Of the many words that can describe Professor Year Jung Eun’s (The Institute of Foreign Language Studies) English Reading and Discussion lecture, thorough, expressive, and interactive stand out. The three features are what distinguish Professor Year’s class from many other classes of Korea University (KU). Her extraordinary course allows the students to interact with each other and freely express their thoughts in English.
The purpose of the KU LECTURES section is to introduce quality lectures within Korea University, whether they be general studies courses or major-specific classes. Interviews from both professors and students, as well as the reporter’s personal encounters, can be found here. With this new section, The Granite Tower is hoping to help students better their learning experiences—lecture by lecture.
The class is packed with many activities. Regular discussions are held throughout the semester, and three debates are added in between. Also, every week, the students are asked to read and post 10 articles about a subject of their interest on Twitter. Near the finals, they do a presentation on what they have researched, and have a Question and Answer (Q&A) session. Special group
activities, such as a book discussion, a classmate introduction speech, and an outdoor class make the course even more interesting. The class never gets tedious, but it might be more burdensome than other general studies courses.
Indeed, in KuKlue, an Internet site where KU students can share their reviews of courses, many students warned that, in order to receive good grades, one needs to accomplish everything the professor asks to perfection. With so many tasks to juggle, the course may seem all over the place sometimes. Yet, this does not mean any activity is negligently continued. The professor organizes different groups for various activities, and the students are required to keep up with the ever-changing class situation. Also, there are educational meanings to every small part of the class. From the theories of Krashen, the renowned linguist, to special table arrangements, the whole course is cleverly designed to enhance the speaking skills of students.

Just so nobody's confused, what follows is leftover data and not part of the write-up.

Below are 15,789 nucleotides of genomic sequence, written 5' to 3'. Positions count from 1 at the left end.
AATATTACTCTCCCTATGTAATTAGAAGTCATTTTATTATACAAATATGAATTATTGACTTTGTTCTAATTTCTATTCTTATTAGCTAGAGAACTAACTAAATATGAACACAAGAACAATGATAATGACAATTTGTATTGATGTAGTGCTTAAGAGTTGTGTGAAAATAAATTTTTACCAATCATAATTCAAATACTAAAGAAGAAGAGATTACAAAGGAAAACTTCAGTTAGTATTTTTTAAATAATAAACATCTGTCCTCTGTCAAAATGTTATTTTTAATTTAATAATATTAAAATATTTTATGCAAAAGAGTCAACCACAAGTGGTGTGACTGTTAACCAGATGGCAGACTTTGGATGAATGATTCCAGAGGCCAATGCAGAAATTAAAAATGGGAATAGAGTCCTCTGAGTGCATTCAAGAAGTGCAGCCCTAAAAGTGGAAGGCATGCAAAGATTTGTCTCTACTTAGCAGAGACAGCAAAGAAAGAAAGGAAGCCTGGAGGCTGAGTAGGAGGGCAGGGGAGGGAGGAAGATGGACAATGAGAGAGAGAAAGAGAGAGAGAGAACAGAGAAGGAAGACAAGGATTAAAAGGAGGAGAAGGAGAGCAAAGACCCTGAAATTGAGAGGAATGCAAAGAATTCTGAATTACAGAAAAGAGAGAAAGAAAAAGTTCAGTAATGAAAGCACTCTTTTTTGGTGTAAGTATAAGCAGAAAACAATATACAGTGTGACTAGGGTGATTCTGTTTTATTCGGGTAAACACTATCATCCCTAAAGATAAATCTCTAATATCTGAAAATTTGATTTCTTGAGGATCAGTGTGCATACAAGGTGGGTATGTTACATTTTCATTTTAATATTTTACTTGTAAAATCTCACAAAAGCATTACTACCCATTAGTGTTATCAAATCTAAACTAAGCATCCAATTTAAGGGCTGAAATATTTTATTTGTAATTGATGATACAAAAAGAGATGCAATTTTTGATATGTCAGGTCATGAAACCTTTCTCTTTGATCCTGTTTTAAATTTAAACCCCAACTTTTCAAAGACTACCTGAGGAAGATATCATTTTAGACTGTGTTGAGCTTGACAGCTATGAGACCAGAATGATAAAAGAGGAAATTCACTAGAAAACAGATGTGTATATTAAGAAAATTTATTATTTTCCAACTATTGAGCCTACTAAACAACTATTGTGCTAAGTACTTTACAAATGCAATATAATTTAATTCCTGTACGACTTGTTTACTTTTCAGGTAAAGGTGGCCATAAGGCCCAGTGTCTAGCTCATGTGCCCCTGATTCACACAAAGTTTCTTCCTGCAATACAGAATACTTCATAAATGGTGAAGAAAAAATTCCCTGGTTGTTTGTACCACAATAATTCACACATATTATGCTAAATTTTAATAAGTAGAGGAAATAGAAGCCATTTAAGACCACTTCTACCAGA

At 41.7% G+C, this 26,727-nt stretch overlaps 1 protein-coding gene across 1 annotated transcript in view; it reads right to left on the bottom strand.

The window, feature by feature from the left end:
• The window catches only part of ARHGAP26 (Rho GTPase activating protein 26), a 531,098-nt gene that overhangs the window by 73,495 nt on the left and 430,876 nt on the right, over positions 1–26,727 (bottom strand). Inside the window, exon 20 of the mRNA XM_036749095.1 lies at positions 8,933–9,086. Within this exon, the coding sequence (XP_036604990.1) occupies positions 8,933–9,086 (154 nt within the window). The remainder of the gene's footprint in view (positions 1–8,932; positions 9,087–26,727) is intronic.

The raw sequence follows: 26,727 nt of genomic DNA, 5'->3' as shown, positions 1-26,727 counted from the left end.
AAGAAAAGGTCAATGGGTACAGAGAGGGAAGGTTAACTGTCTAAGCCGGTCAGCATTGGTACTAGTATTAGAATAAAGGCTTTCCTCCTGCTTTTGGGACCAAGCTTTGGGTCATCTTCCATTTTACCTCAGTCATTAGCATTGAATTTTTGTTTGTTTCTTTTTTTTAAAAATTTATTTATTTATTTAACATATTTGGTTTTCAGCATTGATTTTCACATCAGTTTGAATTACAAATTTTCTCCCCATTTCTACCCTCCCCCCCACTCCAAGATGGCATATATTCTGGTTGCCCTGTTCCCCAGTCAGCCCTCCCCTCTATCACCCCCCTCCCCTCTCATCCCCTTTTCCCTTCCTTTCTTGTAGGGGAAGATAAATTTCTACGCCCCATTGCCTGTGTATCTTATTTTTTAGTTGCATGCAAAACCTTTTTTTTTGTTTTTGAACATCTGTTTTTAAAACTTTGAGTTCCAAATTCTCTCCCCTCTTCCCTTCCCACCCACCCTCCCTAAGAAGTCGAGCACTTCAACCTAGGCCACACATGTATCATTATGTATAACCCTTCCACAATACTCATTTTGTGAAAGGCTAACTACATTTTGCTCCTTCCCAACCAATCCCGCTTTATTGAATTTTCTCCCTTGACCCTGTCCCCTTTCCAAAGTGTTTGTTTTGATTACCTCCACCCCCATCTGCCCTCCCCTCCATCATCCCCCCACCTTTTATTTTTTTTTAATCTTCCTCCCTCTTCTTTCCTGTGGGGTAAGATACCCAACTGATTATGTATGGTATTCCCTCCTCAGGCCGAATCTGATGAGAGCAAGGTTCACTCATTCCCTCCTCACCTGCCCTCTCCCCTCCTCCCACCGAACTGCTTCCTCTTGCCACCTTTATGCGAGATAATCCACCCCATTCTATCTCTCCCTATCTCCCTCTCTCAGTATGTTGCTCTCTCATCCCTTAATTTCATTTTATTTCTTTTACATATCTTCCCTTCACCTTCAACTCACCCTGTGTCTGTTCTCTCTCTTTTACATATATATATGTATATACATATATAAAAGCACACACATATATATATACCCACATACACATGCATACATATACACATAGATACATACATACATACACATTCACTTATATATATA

The ability to express oneself would be the most valued virtue of the class. Since it is mainly led by student-led discussions, the quality of the class largely depends on the students’ participation. Thus, only those who are prepared to speak up in English would be adequate for this class. Fluency does not matter, since the professor and fellow classmates encourage students who are not familiar with speaking English. Indeed, Professor Year admitted that she received many emails from students who are concerned about their English proficiency. Each time she replies that it is their determination to practice speaking that really matters.
Within the course, the professor throws several philosophical subjects for the students to discuss. It first starts with trivial questions that can be experienced in reality. During the discussion regarding what money cannot buy, for example, the students were asked to express their views on the discriminative pricing of plane seats and global corporations’ infiltration into university campus. After the trivial questions are discussed the professor reveals the true subject of the discussion, which in the example above was about justice in the market economy. To express how their thoughts changed before and after the true subject is revealed is critical to the class.